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Economy-wide Estimates of Rebound Effects: Evidence from Panel Data

Morakinyo O. Adetutu, Anthony J. Glass, and Thomas G. Weyman-Jones

Year: 2016
Volume: Volume 37
Number: Number 3
DOI: 10.5547/01956574.37.3.made
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Abstract:
Energy consumption and greenhouse emissions across many countries have increased overtime despite widespread energy efficiency improvements. One explanation offered in the literature is the rebound effect (RE), however there is a debate about its magnitude and the appropriate model for estimating it. Using a combined stochastic frontier analysis (SFA) and two-stage dynamic panel data approach, we explore these two issues of magnitude and model for 55 countries over the period 1980 to 2010. Our central estimates indicate that in the short-run, 100% energy efficiency improvement is followed by 90% rebound in energy consumption, but in the long-run it leads to a 136% decrease in energy consumption. Overall, our estimated cross-country RE magnitudes indicate the need to consider or account for RE when energy forecasts and policy measures are derived from potential energy efficiency savings.



Yardstick Regulation of Electricity Distribution – Disentangling Short-run and Long-run Inefficiencies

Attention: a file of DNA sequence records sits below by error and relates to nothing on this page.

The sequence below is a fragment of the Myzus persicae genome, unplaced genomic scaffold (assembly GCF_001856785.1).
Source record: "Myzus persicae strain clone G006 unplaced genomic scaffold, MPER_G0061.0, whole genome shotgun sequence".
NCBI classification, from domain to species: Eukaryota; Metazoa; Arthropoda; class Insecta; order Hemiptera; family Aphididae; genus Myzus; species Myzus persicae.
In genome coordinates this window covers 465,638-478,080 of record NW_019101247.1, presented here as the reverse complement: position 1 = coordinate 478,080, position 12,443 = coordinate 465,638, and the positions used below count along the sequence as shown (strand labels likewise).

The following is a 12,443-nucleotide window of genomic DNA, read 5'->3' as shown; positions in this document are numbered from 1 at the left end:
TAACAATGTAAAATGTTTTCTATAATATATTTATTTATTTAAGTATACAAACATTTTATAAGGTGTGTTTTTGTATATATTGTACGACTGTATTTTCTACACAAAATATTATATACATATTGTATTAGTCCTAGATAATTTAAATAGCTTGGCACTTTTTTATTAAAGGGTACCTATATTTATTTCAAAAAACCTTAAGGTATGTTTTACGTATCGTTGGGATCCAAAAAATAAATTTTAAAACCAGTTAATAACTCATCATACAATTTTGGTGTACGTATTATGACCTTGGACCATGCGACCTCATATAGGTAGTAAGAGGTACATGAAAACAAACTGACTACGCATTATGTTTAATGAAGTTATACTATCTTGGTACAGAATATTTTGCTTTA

Subal C. Kumbhakar and Gudbrand Lien

Year: 2017
Volume: Volume 38
Number: Number 5
DOI: https://doi.org/10.5547/01956574.38.5.skum
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Abstract:
In this paper we estimate the short-run, long-run and overall efficiency of Norwegian electricity distribution companies for the period 2000-2013 controlling for both noise and company effects. Short-run inefficiency is the part of inefficiency that is allowed to adjust freely over time for each company, but long-run (persistent) inefficiency remains constant over time, although it is allowed to vary across companies. For robustness check we also consider two additional models in which either company effects are not controlled or these are treated as inefficiency. The production technology is represented by a translog input distance function in all three models. We find that technical change and returns to scale are quite robust across the models. However, the efficiency scores across the three models we consider are not correlated strongly. We conclude that the regulators and practitioners should take extra caution in using the proper model in practice, especially when the efficiency measures are used to reward/punish companies through incentives for better performance.





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